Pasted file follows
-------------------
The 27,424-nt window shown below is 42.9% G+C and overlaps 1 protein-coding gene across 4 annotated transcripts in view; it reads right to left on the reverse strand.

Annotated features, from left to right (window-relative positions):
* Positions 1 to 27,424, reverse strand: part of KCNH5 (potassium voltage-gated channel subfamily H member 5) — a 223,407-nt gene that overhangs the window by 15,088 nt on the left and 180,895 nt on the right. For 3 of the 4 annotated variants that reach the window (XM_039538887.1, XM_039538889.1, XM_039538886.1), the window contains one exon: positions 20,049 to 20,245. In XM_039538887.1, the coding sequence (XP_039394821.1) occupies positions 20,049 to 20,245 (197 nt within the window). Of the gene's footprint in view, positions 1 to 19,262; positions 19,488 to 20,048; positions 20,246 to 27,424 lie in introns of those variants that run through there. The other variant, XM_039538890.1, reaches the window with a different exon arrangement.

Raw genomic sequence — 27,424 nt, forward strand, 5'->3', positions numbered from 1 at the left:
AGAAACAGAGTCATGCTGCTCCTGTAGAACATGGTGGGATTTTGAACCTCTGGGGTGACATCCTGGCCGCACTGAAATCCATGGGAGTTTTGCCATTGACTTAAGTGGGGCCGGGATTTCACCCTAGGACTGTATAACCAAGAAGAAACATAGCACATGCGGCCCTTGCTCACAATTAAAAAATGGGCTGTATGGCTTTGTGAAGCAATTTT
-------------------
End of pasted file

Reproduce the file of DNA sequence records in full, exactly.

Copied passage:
The 27,424-nt window shown below is 42.9% G+C and overlaps 1 protein-coding gene across 4 annotated transcripts in view; it reads right to left on the reverse strand.

Annotated features, from left to right (window-relative positions):
* Positions 1 to 27,424, reverse strand: part of KCNH5 (potassium voltage-gated channel subfamily H member 5) — a 223,407-nt gene that overhangs the window by 15,088 nt on the left and 180,895 nt on the right. For 3 of the 4 annotated variants that reach the window (XM_039538887.1, XM_039538889.1, XM_039538886.1), the window contains one exon: positions 20,049 to 20,245. In XM_039538887.1, the coding sequence (XP_039394821.1) occupies positions 20,049 to 20,245 (197 nt within the window). Of the gene's footprint in view, positions 1 to 19,262; positions 19,488 to 20,048; positions 20,246 to 27,424 lie in introns of those variants that run through there. The other variant, XM_039538890.1, reaches the window with a different exon arrangement.

Raw genomic sequence — 27,424 nt, forward strand, 5'->3', positions numbered from 1 at the left:
AGAAACAGAGTCATGCTGCTCCTGTAGAACATGGTGGGATTTTGAACCTCTGGGGTGACATCCTGGCCGCACTGAAATCCATGGGAGTTTTGCCATTGACTTAAGTGGGGCCGGGATTTCACCCTAGGACTGTATAACCAAGAAGAAACATAGCACATGCGGCCCTTGCTCACAATTAAAAAATGGGCTGTATGGCTTTGTGAAGCAATTTT